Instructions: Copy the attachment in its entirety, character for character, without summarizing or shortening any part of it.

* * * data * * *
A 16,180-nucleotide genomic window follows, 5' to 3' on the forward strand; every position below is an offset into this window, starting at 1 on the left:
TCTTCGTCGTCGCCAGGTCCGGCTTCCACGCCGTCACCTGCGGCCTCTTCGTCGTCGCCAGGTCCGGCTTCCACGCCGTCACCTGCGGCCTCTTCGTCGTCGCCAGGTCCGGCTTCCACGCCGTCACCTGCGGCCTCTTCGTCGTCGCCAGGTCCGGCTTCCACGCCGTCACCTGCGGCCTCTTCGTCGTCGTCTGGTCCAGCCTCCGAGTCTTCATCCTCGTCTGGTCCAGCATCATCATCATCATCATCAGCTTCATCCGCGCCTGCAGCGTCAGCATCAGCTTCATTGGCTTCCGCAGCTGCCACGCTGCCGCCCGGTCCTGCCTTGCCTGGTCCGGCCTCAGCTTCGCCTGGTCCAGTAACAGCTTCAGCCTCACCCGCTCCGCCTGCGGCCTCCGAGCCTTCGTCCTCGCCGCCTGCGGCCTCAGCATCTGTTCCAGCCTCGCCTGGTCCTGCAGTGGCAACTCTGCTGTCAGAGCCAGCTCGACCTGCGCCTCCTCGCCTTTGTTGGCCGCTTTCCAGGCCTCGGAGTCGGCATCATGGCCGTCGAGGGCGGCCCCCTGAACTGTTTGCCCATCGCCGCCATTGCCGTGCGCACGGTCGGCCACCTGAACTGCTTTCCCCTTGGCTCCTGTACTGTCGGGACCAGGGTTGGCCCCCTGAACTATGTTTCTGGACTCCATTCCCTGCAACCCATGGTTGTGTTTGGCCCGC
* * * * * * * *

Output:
A 16,180-nucleotide genomic window follows, 5' to 3' on the forward strand; every position below is an offset into this window, starting at 1 on the left:
TCTTCGTCGTCGCCAGGTCCGGCTTCCACGCCGTCACCTGCGGCCTCTTCGTCGTCGCCAGGTCCGGCTTCCACGCCGTCACCTGCGGCCTCTTCGTCGTCGCCAGGTCCGGCTTCCACGCCGTCACCTGCGGCCTCTTCGTCGTCGCCAGGTCCGGCTTCCACGCCGTCACCTGCGGCCTCTTCGTCGTCGTCTGGTCCAGCCTCCGAGTCTTCATCCTCGTCTGGTCCAGCATCATCATCATCATCATCAGCTTCATCCGCGCCTGCAGCGTCAGCATCAGCTTCATTGGCTTCCGCAGCTGCCACGCTGCCGCCCGGTCCTGCCTTGCCTGGTCCGGCCTCAGCTTCGCCTGGTCCAGTAACAGCTTCAGCCTCACCCGCTCCGCCTGCGGCCTCCGAGCCTTCGTCCTCGCCGCCTGCGGCCTCAGCATCTGTTCCAGCCTCGCCTGGTCCTGCAGTGGCAACTCTGCTGTCAGAGCCAGCTCGACCTGCGCCTCCTCGCCTTTGTTGGCCGCTTTCCAGGCCTCGGAGTCGGCATCATGGCCGTCGAGGGCGGCCCCCTGAACTGTTTGCCCATCGCCGCCATTGCCGTGCGCACGGTCGGCCACCTGAACTGCTTTCCCCTTGGCTCCTGTACTGTCGGGACCAGGGTTGGCCCCCTGAACTATGTTTCTGGACTCCATTCCCTGCAACCCATGGTTGTGTTTGGCCCGC